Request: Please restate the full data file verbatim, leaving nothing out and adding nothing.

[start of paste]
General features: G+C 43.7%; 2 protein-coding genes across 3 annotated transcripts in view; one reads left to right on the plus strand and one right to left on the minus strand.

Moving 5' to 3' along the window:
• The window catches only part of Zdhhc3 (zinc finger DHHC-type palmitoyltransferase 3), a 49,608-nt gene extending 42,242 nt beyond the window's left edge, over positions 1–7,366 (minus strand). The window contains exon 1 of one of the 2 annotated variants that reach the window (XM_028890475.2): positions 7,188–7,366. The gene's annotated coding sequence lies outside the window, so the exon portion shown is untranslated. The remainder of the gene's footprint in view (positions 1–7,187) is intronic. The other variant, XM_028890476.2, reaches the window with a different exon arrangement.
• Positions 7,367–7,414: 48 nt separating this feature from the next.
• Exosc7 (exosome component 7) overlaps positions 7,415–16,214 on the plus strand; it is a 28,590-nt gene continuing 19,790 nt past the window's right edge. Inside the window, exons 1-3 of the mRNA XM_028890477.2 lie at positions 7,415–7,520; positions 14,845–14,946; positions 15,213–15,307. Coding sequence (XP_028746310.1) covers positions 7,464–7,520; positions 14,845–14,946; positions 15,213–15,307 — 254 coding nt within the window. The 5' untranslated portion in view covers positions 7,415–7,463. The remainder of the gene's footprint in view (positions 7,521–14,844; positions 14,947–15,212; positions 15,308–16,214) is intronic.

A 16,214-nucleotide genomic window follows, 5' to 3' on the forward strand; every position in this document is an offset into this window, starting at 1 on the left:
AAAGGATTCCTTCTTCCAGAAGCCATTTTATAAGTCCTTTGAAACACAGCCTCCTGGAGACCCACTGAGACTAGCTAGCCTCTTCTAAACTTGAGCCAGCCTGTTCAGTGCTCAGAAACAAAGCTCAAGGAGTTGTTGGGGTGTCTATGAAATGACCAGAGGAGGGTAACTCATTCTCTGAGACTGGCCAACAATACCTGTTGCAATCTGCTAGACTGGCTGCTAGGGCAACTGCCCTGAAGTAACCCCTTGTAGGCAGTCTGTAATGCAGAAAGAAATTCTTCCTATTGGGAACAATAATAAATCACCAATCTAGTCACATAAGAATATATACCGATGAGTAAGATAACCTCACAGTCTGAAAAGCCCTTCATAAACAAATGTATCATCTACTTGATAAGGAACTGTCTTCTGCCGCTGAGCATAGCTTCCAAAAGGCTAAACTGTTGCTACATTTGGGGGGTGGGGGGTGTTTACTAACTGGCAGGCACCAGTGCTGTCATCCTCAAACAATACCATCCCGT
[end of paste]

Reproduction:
General features: G+C 43.7%; 2 protein-coding genes across 3 annotated transcripts in view; one reads left to right on the plus strand and one right to left on the minus strand.

Moving 5' to 3' along the window:
• The window catches only part of Zdhhc3 (zinc finger DHHC-type palmitoyltransferase 3), a 49,608-nt gene extending 42,242 nt beyond the window's left edge, over positions 1–7,366 (minus strand). The window contains exon 1 of one of the 2 annotated variants that reach the window (XM_028890475.2): positions 7,188–7,366. The gene's annotated coding sequence lies outside the window, so the exon portion shown is untranslated. The remainder of the gene's footprint in view (positions 1–7,187) is intronic. The other variant, XM_028890476.2, reaches the window with a different exon arrangement.
• Positions 7,367–7,414: 48 nt separating this feature from the next.
• Exosc7 (exosome component 7) overlaps positions 7,415–16,214 on the plus strand; it is a 28,590-nt gene continuing 19,790 nt past the window's right edge. Inside the window, exons 1-3 of the mRNA XM_028890477.2 lie at positions 7,415–7,520; positions 14,845–14,946; positions 15,213–15,307. Coding sequence (XP_028746310.1) covers positions 7,464–7,520; positions 14,845–14,946; positions 15,213–15,307 — 254 coding nt within the window. The 5' untranslated portion in view covers positions 7,415–7,463. The remainder of the gene's footprint in view (positions 7,521–14,844; positions 14,947–15,212; positions 15,308–16,214) is intronic.

A 16,214-nucleotide genomic window follows, 5' to 3' on the forward strand; every position in this document is an offset into this window, starting at 1 on the left:
AAAGGATTCCTTCTTCCAGAAGCCATTTTATAAGTCCTTTGAAACACAGCCTCCTGGAGACCCACTGAGACTAGCTAGCCTCTTCTAAACTTGAGCCAGCCTGTTCAGTGCTCAGAAACAAAGCTCAAGGAGTTGTTGGGGTGTCTATGAAATGACCAGAGGAGGGTAACTCATTCTCTGAGACTGGCCAACAATACCTGTTGCAATCTGCTAGACTGGCTGCTAGGGCAACTGCCCTGAAGTAACCCCTTGTAGGCAGTCTGTAATGCAGAAAGAAATTCTTCCTATTGGGAACAATAATAAATCACCAATCTAGTCACATAAGAATATATACCGATGAGTAAGATAACCTCACAGTCTGAAAAGCCCTTCATAAACAAATGTATCATCTACTTGATAAGGAACTGTCTTCTGCCGCTGAGCATAGCTTCCAAAAGGCTAAACTGTTGCTACATTTGGGGGGTGGGGGGTGTTTACTAACTGGCAGGCACCAGTGCTGTCATCCTCAAACAATACCATCCCGT